In May of 2013, the stars aligned for Jake Odorizzi to pitch his first major league game as a member of the Tampa Bay Rays. David Price went down with a triceps injury just as Chris Archer was coming back from an ankle issue, and suddenly Odorizzi got the call. His Rays debut was solid as he allowed 3 runs on 5 hits in 5 innings, striking out 6 while walking 1. His second start, however, saw him allow 6 runs in 4 innings against the Miami Marlins, and his chance had come and gone. Evidently, he was not ready to be an impact pitcher in the major leagues. Odorizzi was excellent in his final four big league appearances of the year, managing a 1.04 ERA in 17.1 innings pitched as he delivered strong starts against the Boston Red Sox and Los Angeles Angels of Anaheim and even registered a save. However, the Rays didn’t have a starting spot for him and Odorizzi was simply going to have to wait for his opportunity. We thought that a David Price trade would clear room for Odorizzi, but instead the Rays never got the right offer and Price stayed put. Despite everything he had done, Odorizzi was set to start 2014 back at Triple-A Durham. But then the news broke that Jeremy Hellickson would miss the start of the season after undergoing arthroscopic elbow surgery, and Odorizzi’s second chance came into view.
Jake Odorizzi had an outstanding season at Triple-A Durham, going 9-6 with a 3.33 ERA, a 9.0 K/9, a 2.9 BB/9, and a 0.9 HR/9 in 22 starts and 124.1 innings pitched. But that was nothing particularly special. The previous three seasons, Odorizzi had also managed an ERA between 3.00 and 3.7 and a strikeout to walk ratio between 2.7-to-1 and 3.7-to-1. The issue was that despite the strong numbers, Odorizzi was missing key ingredients for success in the major leagues. Odorizzi was not an overpowering pitcher, sitting primarily 92-93 MPH with his fastball, yet he never did a great job commanding it down in the zone, leading to too many flyballs and home runs. He did throw a trio of secondary pitches in his slider, curveball, and changeup, but none of the three were that true swing-and-miss pitch he needed to make his arsenal stand out. Odorizzi was the perfect example of a pitcher who could pitch extremely well in the minor leagues but would have minimal upside as a a major league pitcher because his stuff and command simply were not good enough. This season, however, that began to change.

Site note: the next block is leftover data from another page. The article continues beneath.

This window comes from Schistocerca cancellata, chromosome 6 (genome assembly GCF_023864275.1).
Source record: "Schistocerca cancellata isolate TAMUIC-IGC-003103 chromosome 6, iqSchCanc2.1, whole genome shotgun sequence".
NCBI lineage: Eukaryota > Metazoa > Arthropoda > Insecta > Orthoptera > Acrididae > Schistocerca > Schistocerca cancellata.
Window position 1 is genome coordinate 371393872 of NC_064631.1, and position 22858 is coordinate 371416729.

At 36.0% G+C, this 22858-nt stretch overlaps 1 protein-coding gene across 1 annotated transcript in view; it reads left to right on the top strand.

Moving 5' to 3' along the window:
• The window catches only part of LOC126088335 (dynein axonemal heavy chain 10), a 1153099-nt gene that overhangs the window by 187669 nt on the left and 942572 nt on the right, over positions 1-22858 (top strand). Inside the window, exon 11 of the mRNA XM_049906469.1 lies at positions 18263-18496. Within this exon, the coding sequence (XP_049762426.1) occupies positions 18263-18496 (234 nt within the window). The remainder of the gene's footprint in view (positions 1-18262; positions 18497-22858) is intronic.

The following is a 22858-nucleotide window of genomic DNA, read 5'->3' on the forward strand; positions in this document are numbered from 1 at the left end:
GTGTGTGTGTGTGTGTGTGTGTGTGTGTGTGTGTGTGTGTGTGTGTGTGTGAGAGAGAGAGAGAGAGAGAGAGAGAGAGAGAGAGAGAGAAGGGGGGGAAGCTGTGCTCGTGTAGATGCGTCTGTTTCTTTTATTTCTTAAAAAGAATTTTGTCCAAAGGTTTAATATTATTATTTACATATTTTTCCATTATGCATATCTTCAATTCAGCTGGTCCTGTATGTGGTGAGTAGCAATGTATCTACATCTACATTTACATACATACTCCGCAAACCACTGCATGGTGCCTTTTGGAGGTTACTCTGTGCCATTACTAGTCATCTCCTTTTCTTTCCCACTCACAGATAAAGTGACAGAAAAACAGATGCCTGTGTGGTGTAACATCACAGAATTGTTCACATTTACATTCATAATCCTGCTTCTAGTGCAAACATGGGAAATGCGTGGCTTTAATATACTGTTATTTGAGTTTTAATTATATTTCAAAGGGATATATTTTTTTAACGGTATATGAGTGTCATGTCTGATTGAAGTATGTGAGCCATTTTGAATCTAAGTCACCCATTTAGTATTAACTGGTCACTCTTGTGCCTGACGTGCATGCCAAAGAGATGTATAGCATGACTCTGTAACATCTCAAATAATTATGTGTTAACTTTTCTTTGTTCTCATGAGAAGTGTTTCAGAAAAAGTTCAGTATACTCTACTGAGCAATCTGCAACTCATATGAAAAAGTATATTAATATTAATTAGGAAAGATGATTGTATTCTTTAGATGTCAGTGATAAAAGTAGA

In April and May at Durham, Odorizzi’s groundball rate was just 27.4% for batted balls we have data for from Minor League Central. But the remainder of the season, Odorizzi’s groundball rate jumped to 37.1%. Odorizzi still has more work to do from there, but that is a statistically significant value with a p-value of .041 (24.4 to 1 odds). He made an adjustment in his delivery, and that led to improved fastball command and more contact on the ground. Odorizzi will never be a groundball pitcher, but he now he is in a reasonable range and there is hope that he will continue to improve. In terms of his secondary pitches, meanwhile, Odorizzi may never find a plus breaking pitch, but his slider is a strong groundball offering and both his curveball and changeup continue to show flashes. His secondary pitches are good enough now, and there is reason to believe they can improve. In recent seasons, Alex Cobb and Jeremy Hellickson broke through with their curveballs after arriving in the major leagues, and you have to think pitchers like Cobb and Hellickson could help Odorizzi work on his changeup as well. No matter what happens, though, the Rays are asking Odorizzi to be a number five starter, and he can be that and quite possibly more.
Jake Odorizzi is heading to the major leagues and his upside is likely exactly where it was a season ago–a number three or four starter in the major leagues. But now he has the command to start living up to that potential immediately and there is still a chance his stuff could continue to improve. Odorizzi proved in 2013 that he is ready to be a solid major league starting pitcher right now. Thanks to the injury to Hellickson, he is set to receive his chance, and he has the ability to take advantage.